One of the challenges of getting into fountain pens is that it can be relatively expensive to get started. The fountain pen most often cited as a “beginner” fountain pen, the Lamy Safari, starts at around $35. While plenty of nice ball pens go for that amount, it’s a lot if you aren’t sure fountain pens are for you. There are lots of more inexpensive options, but few are readily available, and are of variable quality.
The one option that was both inexpensive and broadly available was the Pilot Varsity. It is a disposable fountain pen that was commonly available at most office supply stores, as well as many drug and grocery stores. While not as smooth as many of my other pens, it writes well enough that it would not create a negative impression of fountain pens in general due to the quality of the pen. I had one back in college (about…checking the calendar…GAH! twenty years ago) as a first taste. They are still quite available–I probably should add it to my list of pens to do profiles on.
I was in Staples snapping up some Black Friday
loss leaders deals when I noticed something new. They were carrying the Bic Disposable Fountain Pen. Given the ubiquity of Staples, I figured this might be an option for people interesting in getting their feet wet. There were two options. One was a three-pack with three colors. I bought a two-back of black, which was priced similarly to the Pilot Varsity hanging above it.
The pen wrote OK overall-no scratchiness. Though it felt as though there was a bit of drag (as opposed to the light feel of other pens), it seemed smooth. It would meet my “not give a bad impression of a fountain pen” criteria, though if one were to upgrade, they would have a very pleasant surprise. I tried a variety of papers–from cheap pads that were in the supply cabinet to the journal I use for my pens. While the ink could be described as “whimpy green-black” in color, it bled only slightly more than my other pens, mostly on a pad from the supply cabinet that every wet ink pen bleeds on. It dried reasonably quickly–a key feature for a lefty.
However, it wasn’t a particularly comfortable pen to write with. If I was taking notes in a meeting, where I might write in bursts of a sentence or two at a time, it did fine. That does not really give a sense of the ergonomics of any pen. When writing several pages in my journal, the grip felt hard (even when compared to pens with metal bodies). Between that and the dragginess of the nib, I rarely used it for more than a paragraph after that experiment.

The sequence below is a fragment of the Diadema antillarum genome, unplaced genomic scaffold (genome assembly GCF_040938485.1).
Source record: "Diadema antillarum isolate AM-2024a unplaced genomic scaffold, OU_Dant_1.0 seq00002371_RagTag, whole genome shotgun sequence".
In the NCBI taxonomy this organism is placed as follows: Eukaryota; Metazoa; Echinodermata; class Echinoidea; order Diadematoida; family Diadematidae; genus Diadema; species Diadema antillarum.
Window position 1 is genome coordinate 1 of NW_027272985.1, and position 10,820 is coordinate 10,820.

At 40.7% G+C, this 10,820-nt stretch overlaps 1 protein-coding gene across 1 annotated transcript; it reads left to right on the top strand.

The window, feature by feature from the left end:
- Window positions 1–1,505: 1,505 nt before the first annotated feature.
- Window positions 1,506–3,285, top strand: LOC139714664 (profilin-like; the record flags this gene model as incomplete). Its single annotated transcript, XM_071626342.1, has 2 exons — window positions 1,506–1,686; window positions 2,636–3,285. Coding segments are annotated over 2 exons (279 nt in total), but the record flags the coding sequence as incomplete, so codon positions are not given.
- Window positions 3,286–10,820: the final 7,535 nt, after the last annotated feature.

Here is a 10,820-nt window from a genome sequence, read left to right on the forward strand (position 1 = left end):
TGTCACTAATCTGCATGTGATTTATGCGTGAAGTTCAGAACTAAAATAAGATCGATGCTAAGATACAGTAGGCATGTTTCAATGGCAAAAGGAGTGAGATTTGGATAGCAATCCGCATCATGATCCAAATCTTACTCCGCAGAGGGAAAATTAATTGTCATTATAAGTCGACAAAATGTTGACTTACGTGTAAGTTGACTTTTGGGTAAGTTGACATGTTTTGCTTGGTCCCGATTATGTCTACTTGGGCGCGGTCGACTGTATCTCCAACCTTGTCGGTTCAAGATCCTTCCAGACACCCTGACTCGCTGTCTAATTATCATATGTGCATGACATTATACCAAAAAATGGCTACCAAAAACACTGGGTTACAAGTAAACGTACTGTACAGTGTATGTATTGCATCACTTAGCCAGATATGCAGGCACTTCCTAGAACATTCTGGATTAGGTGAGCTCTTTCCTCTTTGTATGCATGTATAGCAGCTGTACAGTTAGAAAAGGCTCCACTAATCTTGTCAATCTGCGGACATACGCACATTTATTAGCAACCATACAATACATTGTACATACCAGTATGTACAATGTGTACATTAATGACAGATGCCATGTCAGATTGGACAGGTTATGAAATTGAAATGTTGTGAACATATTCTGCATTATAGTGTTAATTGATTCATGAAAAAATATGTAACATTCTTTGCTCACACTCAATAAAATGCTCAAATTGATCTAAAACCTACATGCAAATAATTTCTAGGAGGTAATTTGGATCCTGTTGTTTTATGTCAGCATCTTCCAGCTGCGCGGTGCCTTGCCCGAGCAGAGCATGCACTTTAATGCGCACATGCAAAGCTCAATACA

The pen’s design is very similar to the Varsity (on the right) overall, with a clear plastic section showing the feed. The section, where one grips the pen, is a bit thicker than the Pilot, but within the range of what is typical for pens in my collection–it doesn’t stand out at either extreme. The clip appears to have a more modern design, “growing” out of the top of the cap. The cap closes with a satisfying click, and, when posted, covers an ugly bar code.
The Bic appears to have a stamped steel nib. The design of the nib is quite similar to the Varsity, with more of a breather “ring” than hole on top. However, the Bic’s nib is a bit larger, and less stylized.
For what it is, the Bic Disposable Fountain Pen is an adequate writing instrument. It writes reasonably well in the context of handwriting in the Twenty-First Century, and would leave the user with a not-negative impression of fountain pens. It wrote surprisingly well, though not as good as other pens in my collection.
However, if I were looking to get someone a cheap introduction to fountain pens (or were on a business trip, inkless, and jonesing for fountain pen), I would probably leave the Bic on the shelf, and reach for the Pilot Varsity. Overall, it is smoother, more comfortably for longer writing sessions, and is a more attractive piece.